Whether you consider yourself an expat(riate), a transplant, an émigré, an exile, or an immigrant, you notice how and in what way your new country—the U.S. in the case of American Robotnik—differs from the country of your birth.
“Cultural distance from host society”, that is, how much your new country differs from your old one, plays a role not only in your acculturation, but also in what you notice and how it affects you. When it comes to the differences between developed Europe and the U.S., Vincent Vega said it:
(Yeah, mayonnaise on French fries in the Netherlands is nasty. Peanut sauce on the other hand…)
I have already started capturing some of my impressions, old and new, in the Kultur Clash category where I’ve touched upon Black Friday, Halloween, peanut butter pickle sandwich, and heritage festivals as some of the phenomena that fascinate me. I’m going for the differences that don’t necessarily affect me profoundly but that 1) are different enough to point out and 2) not immediately obvious. In other words, the little big differences. At the same time, I aim to steer clear both of the trivial differences Mr. Vega highlights and of those you can read about elsewhere, from de Tocqueville to Baudrillard to Lévy—what is it about the fascination of the French with America?—or other blogs.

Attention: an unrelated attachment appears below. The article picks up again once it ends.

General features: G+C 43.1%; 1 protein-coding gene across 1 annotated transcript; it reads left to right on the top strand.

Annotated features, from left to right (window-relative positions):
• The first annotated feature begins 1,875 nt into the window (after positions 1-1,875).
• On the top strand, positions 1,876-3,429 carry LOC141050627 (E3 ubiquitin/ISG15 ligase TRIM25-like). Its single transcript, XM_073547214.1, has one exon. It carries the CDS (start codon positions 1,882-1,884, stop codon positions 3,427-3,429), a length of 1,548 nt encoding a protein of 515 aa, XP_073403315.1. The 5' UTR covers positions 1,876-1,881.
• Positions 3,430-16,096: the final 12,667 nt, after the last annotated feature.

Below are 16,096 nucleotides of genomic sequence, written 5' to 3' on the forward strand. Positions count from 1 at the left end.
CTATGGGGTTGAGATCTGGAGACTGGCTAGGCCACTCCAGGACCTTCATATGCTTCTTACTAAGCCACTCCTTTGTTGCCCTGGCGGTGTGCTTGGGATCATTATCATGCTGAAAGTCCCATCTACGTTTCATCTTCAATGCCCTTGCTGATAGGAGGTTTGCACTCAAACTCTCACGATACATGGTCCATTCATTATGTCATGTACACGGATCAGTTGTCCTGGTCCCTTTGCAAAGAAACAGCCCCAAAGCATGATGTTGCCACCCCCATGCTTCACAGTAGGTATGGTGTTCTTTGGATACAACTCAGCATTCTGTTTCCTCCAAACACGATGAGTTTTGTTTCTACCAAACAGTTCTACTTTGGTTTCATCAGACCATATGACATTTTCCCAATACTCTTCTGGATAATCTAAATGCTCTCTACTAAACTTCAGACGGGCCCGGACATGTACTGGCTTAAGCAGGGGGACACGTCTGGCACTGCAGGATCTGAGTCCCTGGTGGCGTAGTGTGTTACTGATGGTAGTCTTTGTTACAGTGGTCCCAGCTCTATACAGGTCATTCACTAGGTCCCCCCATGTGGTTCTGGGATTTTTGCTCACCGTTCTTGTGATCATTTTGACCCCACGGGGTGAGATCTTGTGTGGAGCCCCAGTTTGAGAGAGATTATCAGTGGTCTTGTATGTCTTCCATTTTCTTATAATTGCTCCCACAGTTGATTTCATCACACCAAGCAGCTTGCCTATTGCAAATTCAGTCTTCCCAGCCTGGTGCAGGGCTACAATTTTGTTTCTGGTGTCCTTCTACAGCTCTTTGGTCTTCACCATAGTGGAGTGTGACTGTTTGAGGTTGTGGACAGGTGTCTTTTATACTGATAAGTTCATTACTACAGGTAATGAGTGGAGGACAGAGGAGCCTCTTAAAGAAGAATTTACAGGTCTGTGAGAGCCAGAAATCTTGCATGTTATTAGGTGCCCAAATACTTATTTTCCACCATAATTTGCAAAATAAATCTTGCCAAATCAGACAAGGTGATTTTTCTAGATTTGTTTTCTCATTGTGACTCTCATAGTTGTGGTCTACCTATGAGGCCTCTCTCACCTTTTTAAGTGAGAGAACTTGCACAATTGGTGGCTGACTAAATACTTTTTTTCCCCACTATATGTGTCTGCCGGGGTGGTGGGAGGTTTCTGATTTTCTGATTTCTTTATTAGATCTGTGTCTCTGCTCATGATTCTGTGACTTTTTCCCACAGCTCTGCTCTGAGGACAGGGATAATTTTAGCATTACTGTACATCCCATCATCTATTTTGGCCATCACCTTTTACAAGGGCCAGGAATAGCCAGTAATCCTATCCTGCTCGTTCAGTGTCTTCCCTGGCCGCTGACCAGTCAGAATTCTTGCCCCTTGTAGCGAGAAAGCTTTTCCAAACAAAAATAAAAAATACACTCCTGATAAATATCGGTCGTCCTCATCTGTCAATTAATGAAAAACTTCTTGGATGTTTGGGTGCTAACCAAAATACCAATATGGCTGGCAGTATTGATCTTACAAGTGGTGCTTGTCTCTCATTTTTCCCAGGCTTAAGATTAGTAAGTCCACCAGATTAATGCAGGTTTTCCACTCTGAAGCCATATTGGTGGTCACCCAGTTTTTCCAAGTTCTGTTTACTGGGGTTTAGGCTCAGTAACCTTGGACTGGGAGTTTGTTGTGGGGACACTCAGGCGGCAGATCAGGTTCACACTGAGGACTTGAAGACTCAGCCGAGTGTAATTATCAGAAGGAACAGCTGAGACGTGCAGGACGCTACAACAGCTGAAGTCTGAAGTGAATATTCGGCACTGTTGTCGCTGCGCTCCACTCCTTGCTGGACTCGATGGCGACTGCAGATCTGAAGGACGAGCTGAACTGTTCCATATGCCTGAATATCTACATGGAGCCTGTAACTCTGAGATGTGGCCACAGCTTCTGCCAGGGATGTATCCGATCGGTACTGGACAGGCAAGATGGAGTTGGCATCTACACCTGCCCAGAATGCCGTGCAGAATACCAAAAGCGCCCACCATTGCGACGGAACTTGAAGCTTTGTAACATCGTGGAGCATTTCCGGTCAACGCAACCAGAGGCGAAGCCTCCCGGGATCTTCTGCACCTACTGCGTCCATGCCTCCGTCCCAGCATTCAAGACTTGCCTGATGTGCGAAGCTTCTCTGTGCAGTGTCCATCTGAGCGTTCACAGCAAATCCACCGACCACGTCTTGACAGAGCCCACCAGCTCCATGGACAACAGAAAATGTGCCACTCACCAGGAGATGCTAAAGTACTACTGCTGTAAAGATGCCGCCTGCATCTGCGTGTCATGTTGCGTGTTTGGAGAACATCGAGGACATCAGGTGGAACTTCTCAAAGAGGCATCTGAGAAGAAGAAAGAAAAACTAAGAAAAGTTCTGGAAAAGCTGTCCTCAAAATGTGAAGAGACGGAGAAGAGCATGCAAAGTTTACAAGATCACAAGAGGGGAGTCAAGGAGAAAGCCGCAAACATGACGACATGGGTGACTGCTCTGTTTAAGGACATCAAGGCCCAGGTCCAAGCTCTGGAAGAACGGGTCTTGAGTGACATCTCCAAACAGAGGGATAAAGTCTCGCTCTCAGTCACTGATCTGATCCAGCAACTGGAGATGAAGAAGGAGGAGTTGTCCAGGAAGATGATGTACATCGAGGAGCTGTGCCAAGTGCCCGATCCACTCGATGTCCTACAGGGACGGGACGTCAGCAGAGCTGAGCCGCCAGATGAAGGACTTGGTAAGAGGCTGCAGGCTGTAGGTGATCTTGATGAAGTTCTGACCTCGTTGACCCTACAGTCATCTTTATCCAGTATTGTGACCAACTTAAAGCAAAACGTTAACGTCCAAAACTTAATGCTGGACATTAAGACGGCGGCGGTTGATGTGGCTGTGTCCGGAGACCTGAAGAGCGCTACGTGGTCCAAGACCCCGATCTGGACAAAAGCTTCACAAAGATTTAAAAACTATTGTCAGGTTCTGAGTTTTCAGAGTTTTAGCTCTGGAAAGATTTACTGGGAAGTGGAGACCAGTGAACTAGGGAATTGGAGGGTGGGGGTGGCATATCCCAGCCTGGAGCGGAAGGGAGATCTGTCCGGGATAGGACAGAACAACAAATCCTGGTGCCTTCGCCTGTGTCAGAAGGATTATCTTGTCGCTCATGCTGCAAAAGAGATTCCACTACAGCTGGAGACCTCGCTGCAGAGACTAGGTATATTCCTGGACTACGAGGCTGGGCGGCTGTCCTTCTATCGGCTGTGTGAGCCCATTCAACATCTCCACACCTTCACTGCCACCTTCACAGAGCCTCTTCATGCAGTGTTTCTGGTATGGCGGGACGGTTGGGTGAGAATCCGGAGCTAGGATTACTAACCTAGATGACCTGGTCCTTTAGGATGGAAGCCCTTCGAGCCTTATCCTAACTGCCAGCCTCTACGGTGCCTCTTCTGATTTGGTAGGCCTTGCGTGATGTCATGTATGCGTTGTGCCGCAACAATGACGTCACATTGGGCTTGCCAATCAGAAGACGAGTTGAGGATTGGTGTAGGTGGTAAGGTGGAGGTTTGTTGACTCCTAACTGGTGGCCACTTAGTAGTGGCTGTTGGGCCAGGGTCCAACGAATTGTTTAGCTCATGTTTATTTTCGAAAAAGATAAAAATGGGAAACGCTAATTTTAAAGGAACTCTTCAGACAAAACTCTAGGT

And so, from among the posts in draft status, I will share my observations about birthday parties for 1-year olds, infant safe haven laws, jello shots, or banned books. There will be others, of course. Meanwhile, please share your suggestions in Comments.
- Alexis de Tocqueville, “Democracy in America”
- Jean Beaudrillard, “America”, 1986
- Bertrand-Henri Lévy, “American Vertigo: Traveling America in the Footsteps of de Tocqueville”, 2006